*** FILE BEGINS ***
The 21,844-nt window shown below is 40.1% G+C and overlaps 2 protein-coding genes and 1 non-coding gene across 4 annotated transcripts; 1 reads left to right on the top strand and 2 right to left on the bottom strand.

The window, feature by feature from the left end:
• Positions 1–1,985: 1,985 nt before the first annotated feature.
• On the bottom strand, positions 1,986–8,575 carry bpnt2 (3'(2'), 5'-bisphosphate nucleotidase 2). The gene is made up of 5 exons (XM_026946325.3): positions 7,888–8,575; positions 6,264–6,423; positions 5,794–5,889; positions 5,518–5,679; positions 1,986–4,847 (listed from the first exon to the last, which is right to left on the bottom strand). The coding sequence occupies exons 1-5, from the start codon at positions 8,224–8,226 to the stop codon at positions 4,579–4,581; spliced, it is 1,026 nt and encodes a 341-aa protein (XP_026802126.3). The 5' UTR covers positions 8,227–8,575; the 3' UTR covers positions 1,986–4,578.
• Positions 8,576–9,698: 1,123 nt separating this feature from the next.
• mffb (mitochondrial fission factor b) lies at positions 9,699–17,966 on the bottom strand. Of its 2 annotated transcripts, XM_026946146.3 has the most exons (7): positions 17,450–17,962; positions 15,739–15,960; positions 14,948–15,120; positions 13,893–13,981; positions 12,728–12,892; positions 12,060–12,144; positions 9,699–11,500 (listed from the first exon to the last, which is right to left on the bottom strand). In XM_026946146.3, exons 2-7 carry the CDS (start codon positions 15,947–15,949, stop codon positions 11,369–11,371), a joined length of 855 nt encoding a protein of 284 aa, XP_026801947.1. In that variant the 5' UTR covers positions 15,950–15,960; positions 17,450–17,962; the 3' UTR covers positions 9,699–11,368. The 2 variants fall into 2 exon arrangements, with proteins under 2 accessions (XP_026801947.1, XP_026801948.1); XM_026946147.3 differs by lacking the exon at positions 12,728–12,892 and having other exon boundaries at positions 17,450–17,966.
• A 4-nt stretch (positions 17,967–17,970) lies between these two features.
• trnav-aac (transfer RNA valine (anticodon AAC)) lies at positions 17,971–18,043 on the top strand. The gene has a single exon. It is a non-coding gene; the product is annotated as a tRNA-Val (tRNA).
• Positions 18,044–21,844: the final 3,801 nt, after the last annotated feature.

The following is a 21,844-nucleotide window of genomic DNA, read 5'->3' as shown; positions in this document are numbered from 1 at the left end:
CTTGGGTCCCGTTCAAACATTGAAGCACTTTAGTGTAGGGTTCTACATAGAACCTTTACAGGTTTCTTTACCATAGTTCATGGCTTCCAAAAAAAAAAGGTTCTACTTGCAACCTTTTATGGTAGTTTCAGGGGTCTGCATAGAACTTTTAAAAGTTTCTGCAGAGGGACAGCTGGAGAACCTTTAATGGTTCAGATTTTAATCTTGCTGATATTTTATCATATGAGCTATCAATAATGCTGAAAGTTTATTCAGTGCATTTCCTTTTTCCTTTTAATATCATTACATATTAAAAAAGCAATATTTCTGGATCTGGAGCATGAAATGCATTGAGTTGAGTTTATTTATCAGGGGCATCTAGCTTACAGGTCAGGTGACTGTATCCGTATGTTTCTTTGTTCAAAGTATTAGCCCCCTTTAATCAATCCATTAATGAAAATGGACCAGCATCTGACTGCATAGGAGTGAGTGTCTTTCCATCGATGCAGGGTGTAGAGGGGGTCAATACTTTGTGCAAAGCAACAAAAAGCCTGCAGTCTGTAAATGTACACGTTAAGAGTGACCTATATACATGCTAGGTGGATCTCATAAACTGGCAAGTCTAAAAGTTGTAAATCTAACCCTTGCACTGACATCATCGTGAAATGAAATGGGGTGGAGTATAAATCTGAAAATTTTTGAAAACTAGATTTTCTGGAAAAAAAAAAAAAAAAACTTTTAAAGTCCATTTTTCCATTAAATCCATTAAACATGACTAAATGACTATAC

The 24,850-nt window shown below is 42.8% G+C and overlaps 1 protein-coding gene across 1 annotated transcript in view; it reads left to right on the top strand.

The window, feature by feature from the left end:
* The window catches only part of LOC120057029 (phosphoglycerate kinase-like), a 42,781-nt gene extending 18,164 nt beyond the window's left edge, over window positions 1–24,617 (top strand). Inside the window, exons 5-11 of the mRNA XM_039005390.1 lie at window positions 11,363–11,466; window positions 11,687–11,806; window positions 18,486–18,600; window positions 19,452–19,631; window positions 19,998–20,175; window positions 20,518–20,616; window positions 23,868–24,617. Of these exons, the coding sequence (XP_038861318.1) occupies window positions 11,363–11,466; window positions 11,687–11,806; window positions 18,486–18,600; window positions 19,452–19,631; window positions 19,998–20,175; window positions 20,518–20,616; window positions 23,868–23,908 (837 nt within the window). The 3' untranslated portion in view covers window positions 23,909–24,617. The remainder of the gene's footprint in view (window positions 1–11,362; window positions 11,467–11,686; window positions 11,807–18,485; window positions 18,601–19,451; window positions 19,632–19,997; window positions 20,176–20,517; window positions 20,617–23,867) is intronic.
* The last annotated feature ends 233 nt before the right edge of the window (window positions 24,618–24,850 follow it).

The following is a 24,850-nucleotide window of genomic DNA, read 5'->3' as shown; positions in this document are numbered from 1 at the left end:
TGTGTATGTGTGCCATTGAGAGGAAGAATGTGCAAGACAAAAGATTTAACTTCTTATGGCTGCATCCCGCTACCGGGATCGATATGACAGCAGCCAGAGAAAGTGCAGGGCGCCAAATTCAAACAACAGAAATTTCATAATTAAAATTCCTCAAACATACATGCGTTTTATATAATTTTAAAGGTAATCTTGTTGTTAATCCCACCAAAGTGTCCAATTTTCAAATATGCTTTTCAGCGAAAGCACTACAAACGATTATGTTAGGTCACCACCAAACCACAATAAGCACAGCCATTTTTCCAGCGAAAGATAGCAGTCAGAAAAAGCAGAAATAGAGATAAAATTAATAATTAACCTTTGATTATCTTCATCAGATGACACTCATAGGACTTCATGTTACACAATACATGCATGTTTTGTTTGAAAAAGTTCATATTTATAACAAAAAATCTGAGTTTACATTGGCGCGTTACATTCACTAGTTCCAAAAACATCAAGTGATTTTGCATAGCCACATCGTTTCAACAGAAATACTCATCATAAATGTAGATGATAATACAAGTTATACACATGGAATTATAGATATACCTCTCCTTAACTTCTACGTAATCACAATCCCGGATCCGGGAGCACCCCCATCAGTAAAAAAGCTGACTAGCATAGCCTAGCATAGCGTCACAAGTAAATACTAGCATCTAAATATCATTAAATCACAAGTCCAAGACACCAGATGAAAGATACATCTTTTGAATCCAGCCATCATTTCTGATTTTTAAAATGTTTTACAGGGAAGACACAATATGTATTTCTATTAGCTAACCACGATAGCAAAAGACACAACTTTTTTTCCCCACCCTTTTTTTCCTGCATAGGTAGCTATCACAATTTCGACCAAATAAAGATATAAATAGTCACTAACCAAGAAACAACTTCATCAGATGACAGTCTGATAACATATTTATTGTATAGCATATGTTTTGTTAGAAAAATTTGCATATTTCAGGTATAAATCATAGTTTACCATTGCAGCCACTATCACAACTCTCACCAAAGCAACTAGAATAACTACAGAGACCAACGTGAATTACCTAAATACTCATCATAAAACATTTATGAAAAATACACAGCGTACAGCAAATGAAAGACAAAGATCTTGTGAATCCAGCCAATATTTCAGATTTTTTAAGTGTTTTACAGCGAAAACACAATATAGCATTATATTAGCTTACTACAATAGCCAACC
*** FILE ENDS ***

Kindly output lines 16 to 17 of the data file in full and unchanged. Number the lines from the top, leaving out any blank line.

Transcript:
The following is a 24,850-nucleotide window of genomic DNA, read 5'->3' as shown; positions in this document are numbered from 1 at the left end:
TGTGTATGTGTGCCATTGAGAGGAAGAATGTGCAAGACAAAAGATTTAACTTCTTATGGCTGCATCCCGCTACCGGGATCGATATGACAGCAGCCAGAGAAAGTGCAGGGCGCCAAATTCAAACAACAGAAATTTCATAATTAAAATTCCTCAAACATACATGCGTTTTATATAATTTTAAAGGTAATCTTGTTGTTAATCCCACCAAAGTGTCCAATTTTCAAATATGCTTTTCAGCGAAAGCACTACAAACGATTATGTTAGGTCACCACCAAACCACAATAAGCACAGCCATTTTTCCAGCGAAAGATAGCAGTCAGAAAAAGCAGAAATAGAGATAAAATTAATAATTAACCTTTGATTATCTTCATCAGATGACACTCATAGGACTTCATGTTACACAATACATGCATGTTTTGTTTGAAAAAGTTCATATTTATAACAAAAAATCTGAGTTTACATTGGCGCGTTACATTCACTAGTTCCAAAAACATCAAGTGATTTTGCATAGCCACATCGTTTCAACAGAAATACTCATCATAAATGTAGATGATAATACAAGTTATACACATGGAATTATAGATATACCTCTCCTTAACTTCTACGTAATCACAATCCCGGATCCGGGAGCACCCCCATCAGTAAAAAAGCTGACTAGCATAGCCTAGCATAGCGTCACAAGTAAATACTAGCATCTAAATATCATTAAATCACAAGTCCAAGACACCAGATGAAAGATACATCTTTTGAATCCAGCCATCATTTCTGATTTTTAAAATGTTTTACAGGGAAGACACAATATGTATTTCTATTAGCTAACCACGATAGCAAAAGACACAACTTTTTTTCCCCACCCTTTTTTTCCTGCATAGGTAGCTATCACAATTTCGACCAAATAAAGATATAAATAGTCACTAACCAAGAAACAACTTCATCAGATGACAGTCTGATAACATATTTATTGTATAGCATATGTTTTGTTAGAAAAATTTGCATATTTCAGGTATAAATCATAGTTTACCATTGCAGCCACTATCACAACTCTCACCAAAGCAACTAGAATAACTACAGAGACCAACGTGAATTACCTAAATACTCATCATAAAACATTTATGAAAAATACACAGCGTACAGCAAATGAAAGACAAAGATCTTGTGAATCCAGCCAATATTTCAGATTTTTTAAGTGTTTTACAGCGAAAACACAATATAGCATTATATTAGCTTACTACAATAGCCAACC